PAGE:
The regal nuptials at Westminster Abbey, in London, caused a global media frenzy and dozens of TV crews from around the world just couldn’t get enough of Anglesey. As a result, Anglesey can now lay claim to being the UK’s most royal island with credentials dating back to the Tudors and the Plantagenet bad boy King John – not to mention the Welsh princes whose powerbase was on the island.

Mr Rowlands revealed the number of enquires and hits on the hotel’s website had “gone through the roof” since the couple’s arrival on the island. He said: “We have TV crews from all over the world coming to Anglesey and, like Tre-ysgawen Hall Hotel, many businesses are inundated with bookings and requests for information. You just cannot buy this level of positive global publicity – the Duke and Duchess of Cambridge are fantastic news for the island in general and the hotel in particular. Re-naming the bridal suite and calling it the Cambridge Suite in their honour is the least we can do as our way of saying a genuine thank you. It will remind visitors that Anglesey is now the island of royal romance and love.”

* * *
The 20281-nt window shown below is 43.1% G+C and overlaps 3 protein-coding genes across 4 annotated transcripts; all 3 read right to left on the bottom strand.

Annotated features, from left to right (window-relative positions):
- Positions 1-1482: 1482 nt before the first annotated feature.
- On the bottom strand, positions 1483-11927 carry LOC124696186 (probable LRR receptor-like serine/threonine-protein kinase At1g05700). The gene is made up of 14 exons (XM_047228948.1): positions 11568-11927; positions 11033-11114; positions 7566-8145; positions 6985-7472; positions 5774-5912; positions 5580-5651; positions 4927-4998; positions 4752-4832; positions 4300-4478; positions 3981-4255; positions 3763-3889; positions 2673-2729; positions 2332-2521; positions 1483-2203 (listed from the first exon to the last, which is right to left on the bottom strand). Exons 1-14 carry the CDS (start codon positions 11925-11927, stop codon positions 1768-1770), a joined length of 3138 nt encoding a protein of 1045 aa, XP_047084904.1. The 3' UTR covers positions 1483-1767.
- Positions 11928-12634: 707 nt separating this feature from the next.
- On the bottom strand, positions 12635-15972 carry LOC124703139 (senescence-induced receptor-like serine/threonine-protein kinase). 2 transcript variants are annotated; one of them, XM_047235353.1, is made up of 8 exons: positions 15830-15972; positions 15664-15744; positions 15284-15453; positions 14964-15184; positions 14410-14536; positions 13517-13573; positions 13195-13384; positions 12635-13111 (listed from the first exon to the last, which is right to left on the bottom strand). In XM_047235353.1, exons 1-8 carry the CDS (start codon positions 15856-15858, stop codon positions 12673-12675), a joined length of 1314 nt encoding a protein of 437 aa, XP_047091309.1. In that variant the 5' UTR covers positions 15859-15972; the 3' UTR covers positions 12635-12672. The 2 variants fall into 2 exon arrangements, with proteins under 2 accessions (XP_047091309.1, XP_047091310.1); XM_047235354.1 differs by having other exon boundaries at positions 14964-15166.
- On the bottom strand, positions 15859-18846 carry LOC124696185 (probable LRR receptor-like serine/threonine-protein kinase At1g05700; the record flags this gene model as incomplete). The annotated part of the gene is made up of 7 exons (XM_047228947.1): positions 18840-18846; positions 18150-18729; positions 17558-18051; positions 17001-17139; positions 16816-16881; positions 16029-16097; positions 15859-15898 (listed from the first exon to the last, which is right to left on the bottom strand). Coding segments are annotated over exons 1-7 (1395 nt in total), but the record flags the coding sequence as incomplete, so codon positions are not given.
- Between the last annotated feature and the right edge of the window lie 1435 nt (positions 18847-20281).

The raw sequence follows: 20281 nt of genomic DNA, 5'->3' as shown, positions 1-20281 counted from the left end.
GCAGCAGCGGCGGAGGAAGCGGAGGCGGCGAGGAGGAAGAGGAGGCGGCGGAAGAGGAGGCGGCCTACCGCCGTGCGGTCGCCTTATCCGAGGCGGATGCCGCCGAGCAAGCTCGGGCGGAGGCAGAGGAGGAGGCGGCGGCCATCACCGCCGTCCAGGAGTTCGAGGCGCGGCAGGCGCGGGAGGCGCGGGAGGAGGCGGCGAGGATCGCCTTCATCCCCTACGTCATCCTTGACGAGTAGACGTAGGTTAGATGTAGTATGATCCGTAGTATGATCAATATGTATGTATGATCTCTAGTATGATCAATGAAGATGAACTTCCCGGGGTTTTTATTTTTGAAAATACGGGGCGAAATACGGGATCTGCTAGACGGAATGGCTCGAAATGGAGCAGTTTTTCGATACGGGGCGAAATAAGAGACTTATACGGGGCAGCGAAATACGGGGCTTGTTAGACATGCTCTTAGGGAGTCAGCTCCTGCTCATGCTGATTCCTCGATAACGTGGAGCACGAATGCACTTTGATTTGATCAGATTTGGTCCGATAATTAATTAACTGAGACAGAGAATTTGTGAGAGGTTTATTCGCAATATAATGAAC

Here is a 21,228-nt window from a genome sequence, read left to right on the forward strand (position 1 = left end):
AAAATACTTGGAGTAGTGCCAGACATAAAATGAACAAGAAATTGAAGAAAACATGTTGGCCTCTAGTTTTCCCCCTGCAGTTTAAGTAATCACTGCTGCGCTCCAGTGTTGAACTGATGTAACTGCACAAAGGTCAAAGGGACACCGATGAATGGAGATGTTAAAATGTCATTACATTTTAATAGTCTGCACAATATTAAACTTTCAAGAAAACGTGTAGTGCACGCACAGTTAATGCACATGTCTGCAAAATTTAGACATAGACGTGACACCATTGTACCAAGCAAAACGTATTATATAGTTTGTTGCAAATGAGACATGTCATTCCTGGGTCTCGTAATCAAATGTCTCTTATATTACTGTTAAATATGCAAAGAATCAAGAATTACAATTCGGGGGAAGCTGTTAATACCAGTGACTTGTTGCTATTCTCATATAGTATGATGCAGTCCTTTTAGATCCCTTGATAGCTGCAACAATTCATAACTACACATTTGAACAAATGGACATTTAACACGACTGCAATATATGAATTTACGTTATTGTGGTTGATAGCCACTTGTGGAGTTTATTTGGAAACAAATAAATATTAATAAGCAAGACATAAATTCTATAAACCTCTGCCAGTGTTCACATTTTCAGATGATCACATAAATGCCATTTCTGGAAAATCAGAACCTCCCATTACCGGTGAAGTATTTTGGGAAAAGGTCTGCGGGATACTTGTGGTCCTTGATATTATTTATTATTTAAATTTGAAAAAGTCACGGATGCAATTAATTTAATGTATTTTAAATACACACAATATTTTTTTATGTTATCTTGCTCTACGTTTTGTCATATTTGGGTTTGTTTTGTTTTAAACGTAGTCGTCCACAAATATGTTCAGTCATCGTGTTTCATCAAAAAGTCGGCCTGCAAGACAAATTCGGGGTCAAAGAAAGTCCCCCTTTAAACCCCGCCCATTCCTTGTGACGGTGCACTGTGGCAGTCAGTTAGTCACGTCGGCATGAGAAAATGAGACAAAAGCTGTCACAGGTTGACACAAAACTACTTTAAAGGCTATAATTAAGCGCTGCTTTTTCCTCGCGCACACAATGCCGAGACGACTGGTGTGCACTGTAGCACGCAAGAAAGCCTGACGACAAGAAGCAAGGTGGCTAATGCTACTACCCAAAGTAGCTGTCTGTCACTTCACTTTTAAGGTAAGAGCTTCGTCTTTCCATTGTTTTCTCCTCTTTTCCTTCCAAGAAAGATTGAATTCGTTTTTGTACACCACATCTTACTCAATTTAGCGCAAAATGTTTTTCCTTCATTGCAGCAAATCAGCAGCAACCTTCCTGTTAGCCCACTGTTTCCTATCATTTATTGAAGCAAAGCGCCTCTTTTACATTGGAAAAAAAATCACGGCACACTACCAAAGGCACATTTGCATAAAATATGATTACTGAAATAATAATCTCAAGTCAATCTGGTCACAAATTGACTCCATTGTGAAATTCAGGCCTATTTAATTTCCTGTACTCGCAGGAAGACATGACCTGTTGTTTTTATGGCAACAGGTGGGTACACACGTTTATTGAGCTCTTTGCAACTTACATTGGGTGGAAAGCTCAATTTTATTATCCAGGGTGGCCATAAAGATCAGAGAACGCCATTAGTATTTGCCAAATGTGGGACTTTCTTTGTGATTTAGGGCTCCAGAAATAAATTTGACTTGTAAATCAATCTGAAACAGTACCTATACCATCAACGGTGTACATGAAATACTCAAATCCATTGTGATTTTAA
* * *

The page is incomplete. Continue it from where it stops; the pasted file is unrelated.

It was a sentiment echoed by Mr Rowlands’ wife, Emma, a fellow director of the hotel. She added:“The royal couple have obviously taken Anglesey to their hearts and Anglesonians have taken them to our hearts too. They are already proving to be fantastic ambassadors and the fact that they chose an Anglesey composer to write much of the music for their wedding speaks volumes about their love of the island. The Kate and Wills effect allied to our rich royal heritage which includes the Tudors and the Welsh Princes means we can now realistically claim to be the UK’s most royal island. Royal Berkshire and Royal Deeside in Scotland have already set the precedent and I think it would be entirely appropriate that we re-brand ourselves Royal Anglesey.”

Go on a royal tour

Anglesey can claim to be Britain’s most royal island with links to the royalty of England and Wales – from the Tudors and the Plantagenet bad boy King John to the Welsh princes whose powerbase was on the island. Edward I built the last of his great castles at Beaumaris to dominate Anglesey, the traditional home of the Princes of Gwynedd whose own palace had been on the other side of the island at Aberffraw.